“All projects have focused on student safety, meeting health and life safety mandates and needed structural repairs. The board of education has contracted with Reifsteck & Reid and Company and DLR Group to research and present possible financing options for building a new school. Before any further discussion can be had it is critical for the community to understand what the potential costs to us may be as well as what other funds are available to benefit the district’s position or lessen our burden.
“Tonight’s presentation will be concerning our financing options along with some budgetary realities for what various building projects would cost. Please remember that there have been no decisions made on a scope of project but rather the board of education will utilize tonight’s information to determine if and how to proceed in future steps.”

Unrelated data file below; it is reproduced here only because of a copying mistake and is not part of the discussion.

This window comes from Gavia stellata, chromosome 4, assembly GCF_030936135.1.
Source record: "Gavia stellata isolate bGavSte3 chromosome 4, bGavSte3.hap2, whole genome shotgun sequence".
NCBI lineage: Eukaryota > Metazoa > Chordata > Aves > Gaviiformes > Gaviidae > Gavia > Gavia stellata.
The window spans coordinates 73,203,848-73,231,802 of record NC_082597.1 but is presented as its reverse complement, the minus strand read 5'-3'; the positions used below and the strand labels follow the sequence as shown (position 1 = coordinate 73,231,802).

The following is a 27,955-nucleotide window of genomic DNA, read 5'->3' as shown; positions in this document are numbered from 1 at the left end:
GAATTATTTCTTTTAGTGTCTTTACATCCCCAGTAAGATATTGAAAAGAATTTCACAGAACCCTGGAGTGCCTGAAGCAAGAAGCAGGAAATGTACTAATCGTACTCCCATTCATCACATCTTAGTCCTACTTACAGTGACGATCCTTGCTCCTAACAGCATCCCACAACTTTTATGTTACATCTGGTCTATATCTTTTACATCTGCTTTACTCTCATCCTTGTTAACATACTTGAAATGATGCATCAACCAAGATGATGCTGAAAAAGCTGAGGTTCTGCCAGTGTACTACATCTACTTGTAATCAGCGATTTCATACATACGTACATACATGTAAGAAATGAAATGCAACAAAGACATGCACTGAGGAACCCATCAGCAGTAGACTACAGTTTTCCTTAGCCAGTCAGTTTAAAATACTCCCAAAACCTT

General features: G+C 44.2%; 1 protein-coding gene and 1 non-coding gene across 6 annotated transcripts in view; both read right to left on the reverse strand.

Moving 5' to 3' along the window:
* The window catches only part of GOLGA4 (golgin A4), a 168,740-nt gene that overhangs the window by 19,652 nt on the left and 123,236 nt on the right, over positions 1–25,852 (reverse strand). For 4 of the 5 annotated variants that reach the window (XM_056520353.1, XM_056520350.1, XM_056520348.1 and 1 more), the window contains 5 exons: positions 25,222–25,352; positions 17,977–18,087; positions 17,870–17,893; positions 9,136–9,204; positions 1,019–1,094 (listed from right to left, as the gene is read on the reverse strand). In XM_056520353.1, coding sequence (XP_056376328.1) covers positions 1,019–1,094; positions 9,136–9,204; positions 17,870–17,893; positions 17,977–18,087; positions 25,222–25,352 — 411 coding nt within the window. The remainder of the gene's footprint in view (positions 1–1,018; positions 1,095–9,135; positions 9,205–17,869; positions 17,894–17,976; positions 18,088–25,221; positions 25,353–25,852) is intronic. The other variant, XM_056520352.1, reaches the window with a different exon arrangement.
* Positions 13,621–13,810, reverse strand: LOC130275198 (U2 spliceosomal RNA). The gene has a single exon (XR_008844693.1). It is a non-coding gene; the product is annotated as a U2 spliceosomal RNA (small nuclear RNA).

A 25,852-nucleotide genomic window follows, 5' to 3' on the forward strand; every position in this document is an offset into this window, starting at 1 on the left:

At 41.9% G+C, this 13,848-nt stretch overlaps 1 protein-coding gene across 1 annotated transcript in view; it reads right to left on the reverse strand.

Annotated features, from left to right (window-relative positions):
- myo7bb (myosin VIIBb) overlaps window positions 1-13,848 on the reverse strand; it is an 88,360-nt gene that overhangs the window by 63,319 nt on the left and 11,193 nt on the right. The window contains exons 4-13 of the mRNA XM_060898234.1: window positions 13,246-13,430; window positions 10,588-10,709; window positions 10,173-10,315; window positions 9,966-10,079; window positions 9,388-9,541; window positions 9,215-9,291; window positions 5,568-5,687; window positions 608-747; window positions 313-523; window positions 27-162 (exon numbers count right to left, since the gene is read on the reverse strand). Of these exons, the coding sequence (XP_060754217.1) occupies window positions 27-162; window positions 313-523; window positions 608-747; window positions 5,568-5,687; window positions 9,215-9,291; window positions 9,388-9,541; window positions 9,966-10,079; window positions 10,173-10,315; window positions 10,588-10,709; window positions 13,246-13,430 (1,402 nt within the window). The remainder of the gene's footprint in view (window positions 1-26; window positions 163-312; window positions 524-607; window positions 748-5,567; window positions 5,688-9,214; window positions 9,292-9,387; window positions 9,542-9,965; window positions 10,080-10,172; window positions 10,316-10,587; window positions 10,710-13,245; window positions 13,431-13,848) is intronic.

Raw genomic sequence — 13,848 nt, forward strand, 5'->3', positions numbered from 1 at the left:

Bridgett Wakefield, project architect for Reifsteck and Reid, Dennis Bane and Keri VanSant of DLR Group made the presentation.
Wakefield said there are three phases to the work they are doing and that the first stage, the stage they are in now, is to look at funding options and what funding is available.
The group has worked with federal and state agencies to determine if funding assistance would be available, as well as worked with the district’s bond counsel to understand local funding options.
Bane said the state budget has $!.5 billion approved for school construction funding. The allocation rules for that funding will be published in March. It is possible, he said, that there will be a 50/50 match. It is also anticipated that any new project will have to create new jobs and the funds will not be able to be used to pay down debt of past completed projects.